Proposal: Automatic Wrapper Synthesis / "deriving"


(plx) #1

# A `wrapper` / `deriving` Construct

I'm sure a construct along these lines has been requested numerous times and is hopefully already on the roadmap.

The point of this email is to put out a reasonably-*concrete* sketch as a way of soliciting community feedback on the specifics of how such a construct might look-and-work within Swift; hopefully I’ve gone far-enough to be interesting, but not too much further than that.

## Design Sketch

It ought to be possible to write something like this:

    // an example:
    struct SectionIndex
      wrapping Int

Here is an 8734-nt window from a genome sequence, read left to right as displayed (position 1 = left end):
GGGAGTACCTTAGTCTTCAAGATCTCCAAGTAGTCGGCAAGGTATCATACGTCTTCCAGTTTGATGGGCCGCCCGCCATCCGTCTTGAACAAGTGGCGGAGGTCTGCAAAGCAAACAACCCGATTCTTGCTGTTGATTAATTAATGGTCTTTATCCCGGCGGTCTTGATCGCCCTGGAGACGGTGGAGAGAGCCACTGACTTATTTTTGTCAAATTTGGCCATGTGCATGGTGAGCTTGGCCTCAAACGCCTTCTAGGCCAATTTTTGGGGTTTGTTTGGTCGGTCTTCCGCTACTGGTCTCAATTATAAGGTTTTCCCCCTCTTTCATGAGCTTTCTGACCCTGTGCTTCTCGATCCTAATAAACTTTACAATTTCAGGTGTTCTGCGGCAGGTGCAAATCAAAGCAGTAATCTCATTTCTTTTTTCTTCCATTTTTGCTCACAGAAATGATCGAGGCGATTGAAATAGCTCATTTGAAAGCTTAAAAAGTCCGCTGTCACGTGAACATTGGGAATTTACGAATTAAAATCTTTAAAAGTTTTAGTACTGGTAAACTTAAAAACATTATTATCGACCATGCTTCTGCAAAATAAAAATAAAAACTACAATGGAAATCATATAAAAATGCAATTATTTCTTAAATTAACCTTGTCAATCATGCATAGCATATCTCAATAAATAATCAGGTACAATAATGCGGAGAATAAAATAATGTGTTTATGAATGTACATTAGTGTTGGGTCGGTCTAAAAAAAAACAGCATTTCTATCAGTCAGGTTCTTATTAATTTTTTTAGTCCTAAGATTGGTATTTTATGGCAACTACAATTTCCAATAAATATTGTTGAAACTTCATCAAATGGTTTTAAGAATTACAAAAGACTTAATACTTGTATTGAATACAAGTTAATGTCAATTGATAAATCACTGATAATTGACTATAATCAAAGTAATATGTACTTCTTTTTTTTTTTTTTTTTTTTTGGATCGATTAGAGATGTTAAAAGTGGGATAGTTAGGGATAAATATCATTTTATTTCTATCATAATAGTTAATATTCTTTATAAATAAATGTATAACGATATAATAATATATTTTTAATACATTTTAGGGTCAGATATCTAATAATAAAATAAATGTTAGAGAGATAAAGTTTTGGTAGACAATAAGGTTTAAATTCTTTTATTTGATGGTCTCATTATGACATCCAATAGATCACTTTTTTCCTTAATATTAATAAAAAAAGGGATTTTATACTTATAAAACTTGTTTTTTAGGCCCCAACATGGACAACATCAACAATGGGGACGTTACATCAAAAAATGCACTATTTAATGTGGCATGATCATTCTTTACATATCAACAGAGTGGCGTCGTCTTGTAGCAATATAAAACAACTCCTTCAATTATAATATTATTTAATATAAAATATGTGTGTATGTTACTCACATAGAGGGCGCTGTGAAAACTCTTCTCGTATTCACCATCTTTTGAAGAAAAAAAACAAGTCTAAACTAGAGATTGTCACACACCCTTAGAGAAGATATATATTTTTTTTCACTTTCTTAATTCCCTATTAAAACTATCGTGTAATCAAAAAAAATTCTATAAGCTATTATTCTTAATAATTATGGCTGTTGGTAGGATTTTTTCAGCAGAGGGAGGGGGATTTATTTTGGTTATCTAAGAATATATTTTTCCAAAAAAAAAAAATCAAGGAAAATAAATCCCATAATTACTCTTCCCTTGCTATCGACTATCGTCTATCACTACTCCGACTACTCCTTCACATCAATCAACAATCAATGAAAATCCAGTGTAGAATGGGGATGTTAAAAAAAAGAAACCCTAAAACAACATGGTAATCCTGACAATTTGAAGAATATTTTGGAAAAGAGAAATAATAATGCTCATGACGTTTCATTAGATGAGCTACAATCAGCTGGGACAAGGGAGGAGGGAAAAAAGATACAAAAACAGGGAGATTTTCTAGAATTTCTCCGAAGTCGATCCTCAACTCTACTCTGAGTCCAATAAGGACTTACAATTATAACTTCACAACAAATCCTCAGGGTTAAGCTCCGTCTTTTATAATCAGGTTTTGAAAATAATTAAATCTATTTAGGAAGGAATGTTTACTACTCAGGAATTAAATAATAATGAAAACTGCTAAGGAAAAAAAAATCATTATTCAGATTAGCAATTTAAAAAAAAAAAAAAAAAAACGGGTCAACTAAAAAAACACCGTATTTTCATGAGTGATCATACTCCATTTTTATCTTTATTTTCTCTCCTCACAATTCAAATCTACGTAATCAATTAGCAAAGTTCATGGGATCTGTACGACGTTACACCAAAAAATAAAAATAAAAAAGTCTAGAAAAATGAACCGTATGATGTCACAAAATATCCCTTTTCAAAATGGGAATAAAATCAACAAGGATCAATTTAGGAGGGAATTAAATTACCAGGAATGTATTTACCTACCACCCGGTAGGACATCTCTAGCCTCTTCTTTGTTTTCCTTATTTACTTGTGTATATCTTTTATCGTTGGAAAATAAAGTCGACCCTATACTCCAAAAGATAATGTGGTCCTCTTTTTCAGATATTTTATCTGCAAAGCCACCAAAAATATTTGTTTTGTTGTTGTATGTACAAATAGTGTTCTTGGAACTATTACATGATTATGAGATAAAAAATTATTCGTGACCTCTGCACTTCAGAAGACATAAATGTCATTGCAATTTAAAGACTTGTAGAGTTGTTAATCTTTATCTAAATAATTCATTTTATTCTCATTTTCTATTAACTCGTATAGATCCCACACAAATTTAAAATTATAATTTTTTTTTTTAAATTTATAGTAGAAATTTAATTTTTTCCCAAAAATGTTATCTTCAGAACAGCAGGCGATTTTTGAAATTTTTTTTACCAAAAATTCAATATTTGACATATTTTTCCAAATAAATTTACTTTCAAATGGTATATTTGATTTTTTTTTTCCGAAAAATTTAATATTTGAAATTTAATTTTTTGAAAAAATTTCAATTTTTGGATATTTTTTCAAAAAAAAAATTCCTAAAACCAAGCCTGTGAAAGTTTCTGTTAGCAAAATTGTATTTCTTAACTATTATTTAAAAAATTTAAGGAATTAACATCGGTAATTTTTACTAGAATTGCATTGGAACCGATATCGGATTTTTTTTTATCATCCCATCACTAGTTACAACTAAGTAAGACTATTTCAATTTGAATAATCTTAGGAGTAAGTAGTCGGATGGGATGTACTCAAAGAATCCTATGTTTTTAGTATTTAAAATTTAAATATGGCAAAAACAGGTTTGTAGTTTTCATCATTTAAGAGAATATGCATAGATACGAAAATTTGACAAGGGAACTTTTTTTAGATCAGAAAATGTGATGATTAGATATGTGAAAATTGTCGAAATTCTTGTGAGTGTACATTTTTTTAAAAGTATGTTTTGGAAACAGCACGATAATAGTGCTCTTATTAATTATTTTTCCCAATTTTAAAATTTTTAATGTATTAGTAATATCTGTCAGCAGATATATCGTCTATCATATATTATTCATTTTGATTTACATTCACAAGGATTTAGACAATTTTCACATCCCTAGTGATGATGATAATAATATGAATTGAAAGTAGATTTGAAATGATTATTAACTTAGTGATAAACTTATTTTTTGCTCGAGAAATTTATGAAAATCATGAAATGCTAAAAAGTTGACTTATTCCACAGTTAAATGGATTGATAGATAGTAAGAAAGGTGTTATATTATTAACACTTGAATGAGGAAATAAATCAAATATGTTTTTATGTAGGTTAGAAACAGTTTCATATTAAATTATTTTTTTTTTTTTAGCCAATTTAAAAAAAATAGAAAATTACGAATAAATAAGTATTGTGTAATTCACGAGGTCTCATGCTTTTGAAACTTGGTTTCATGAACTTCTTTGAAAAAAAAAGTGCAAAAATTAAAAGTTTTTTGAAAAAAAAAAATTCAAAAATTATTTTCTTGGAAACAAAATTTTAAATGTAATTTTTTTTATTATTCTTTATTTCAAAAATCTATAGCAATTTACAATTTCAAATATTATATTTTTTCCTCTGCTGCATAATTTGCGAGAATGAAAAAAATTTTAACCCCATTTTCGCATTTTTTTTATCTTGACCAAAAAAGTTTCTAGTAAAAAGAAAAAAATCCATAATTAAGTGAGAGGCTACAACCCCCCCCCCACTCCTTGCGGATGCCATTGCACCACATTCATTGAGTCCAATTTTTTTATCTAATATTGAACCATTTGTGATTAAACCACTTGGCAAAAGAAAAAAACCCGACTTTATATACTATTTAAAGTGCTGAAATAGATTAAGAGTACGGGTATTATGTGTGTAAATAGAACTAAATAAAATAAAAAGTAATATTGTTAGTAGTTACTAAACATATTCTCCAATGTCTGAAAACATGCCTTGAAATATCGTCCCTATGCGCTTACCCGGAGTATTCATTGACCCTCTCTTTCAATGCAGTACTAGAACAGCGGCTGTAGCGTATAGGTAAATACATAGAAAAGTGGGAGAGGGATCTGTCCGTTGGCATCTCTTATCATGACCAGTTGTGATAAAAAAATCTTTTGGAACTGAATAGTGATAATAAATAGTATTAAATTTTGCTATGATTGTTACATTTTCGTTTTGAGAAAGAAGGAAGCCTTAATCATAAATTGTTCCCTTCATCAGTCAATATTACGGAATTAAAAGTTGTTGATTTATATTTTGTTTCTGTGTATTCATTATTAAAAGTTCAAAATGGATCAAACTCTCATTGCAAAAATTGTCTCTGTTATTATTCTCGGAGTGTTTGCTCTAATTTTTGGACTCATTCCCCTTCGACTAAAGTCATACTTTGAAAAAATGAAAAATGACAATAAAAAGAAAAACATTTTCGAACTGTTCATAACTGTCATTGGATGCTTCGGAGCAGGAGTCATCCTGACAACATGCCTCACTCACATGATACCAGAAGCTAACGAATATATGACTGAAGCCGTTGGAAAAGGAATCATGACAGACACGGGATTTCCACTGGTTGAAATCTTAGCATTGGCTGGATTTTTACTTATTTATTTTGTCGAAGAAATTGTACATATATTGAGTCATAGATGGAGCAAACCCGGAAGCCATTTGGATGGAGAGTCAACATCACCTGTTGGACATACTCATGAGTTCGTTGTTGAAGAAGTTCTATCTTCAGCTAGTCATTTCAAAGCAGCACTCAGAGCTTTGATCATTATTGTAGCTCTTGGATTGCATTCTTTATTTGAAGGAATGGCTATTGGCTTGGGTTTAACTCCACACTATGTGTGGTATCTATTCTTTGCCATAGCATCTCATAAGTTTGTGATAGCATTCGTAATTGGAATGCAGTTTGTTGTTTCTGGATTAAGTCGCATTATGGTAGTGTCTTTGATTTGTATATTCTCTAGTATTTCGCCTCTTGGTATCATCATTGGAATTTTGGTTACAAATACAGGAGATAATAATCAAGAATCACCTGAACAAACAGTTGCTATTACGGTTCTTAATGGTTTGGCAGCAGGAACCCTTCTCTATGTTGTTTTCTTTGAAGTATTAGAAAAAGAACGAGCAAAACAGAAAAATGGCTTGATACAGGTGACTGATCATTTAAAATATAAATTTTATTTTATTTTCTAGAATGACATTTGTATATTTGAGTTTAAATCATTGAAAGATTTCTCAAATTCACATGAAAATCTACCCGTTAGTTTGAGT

as index
      satisfying precondition { $0 >= 0 }
      deriving Equatable, Comparable, Hashable {
      // declaration can continue in here
    }
  
...which, when compiled, would be "expanded" along these lines:

    struct SectionIndex {
    
      // would have been `wrappedValue` w/out the `as index` clause
      let index: Int
    
      init(_ index: Int) {
        precondition(index >= 0)
        // ^ would have been assert(index >= 0)
        // had we used `satisfying { $0 >= 0 }`,
        // and omitted entirely had we omitted a `satisfying` clause
        self.index = index
      }
          
    }
    
    extension SectionIndex : Equatable {
    }
    
    // synthesized unless explicitly written-out
    func ==(lhs: SectionIndex, rhs: SectionIndex) -> Bool {
      return lhs.index == rhs.index
    }
    
    // same for Comparable, Hashable, all done in the obvious way

    // there’s a lot of utility in synthesizing something like this,
    // I can expand on it if necessary:
    extension SectionIndex: ValueWrapperType {
      typealias WrappedType = Int
    }